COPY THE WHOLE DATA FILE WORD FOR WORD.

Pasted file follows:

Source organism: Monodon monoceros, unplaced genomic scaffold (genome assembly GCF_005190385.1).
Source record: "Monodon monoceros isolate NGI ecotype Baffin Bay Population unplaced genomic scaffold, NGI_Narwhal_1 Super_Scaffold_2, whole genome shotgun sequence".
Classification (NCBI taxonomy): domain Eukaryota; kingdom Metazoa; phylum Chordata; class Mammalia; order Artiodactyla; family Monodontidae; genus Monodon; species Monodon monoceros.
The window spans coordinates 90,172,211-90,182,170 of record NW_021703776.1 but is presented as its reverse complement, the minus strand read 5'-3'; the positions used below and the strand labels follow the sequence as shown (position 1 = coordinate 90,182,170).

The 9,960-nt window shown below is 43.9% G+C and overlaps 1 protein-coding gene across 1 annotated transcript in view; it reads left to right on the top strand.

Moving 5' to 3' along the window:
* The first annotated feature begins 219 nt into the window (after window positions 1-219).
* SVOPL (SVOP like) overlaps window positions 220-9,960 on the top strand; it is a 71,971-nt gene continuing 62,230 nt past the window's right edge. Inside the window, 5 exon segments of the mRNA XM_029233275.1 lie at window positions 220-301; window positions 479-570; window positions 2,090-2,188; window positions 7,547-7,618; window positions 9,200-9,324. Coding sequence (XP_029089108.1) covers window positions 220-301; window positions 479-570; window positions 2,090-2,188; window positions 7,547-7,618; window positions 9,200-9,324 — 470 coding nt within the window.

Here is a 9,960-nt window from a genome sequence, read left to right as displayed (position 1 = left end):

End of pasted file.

Source organism: Monodon monoceros, unplaced genomic scaffold (genome assembly GCF_005190385.1).
Source record: "Monodon monoceros isolate NGI ecotype Baffin Bay Population unplaced genomic scaffold, NGI_Narwhal_1 Super_Scaffold_2, whole genome shotgun sequence".
Classification (NCBI taxonomy): domain Eukaryota; kingdom Metazoa; phylum Chordata; class Mammalia; order Artiodactyla; family Monodontidae; genus Monodon; species Monodon monoceros.
The window spans coordinates 90,172,211-90,182,170 of record NW_021703776.1 but is presented as its reverse complement, the minus strand read 5'-3'; the positions used below and the strand labels follow the sequence as shown (position 1 = coordinate 90,182,170).

The 9,960-nt window shown below is 43.9% G+C and overlaps 1 protein-coding gene across 1 annotated transcript in view; it reads left to right on the top strand.

Moving 5' to 3' along the window:
* The first annotated feature begins 219 nt into the window (after window positions 1-219).
* SVOPL (SVOP like) overlaps window positions 220-9,960 on the top strand; it is a 71,971-nt gene continuing 62,230 nt past the window's right edge. Inside the window, 5 exon segments of the mRNA XM_029233275.1 lie at window positions 220-301; window positions 479-570; window positions 2,090-2,188; window positions 7,547-7,618; window positions 9,200-9,324. Coding sequence (XP_029089108.1) covers window positions 220-301; window positions 479-570; window positions 2,090-2,188; window positions 7,547-7,618; window positions 9,200-9,324 — 470 coding nt within the window.

Here is a 9,960-nt window from a genome sequence, read left to right as displayed (position 1 = left end):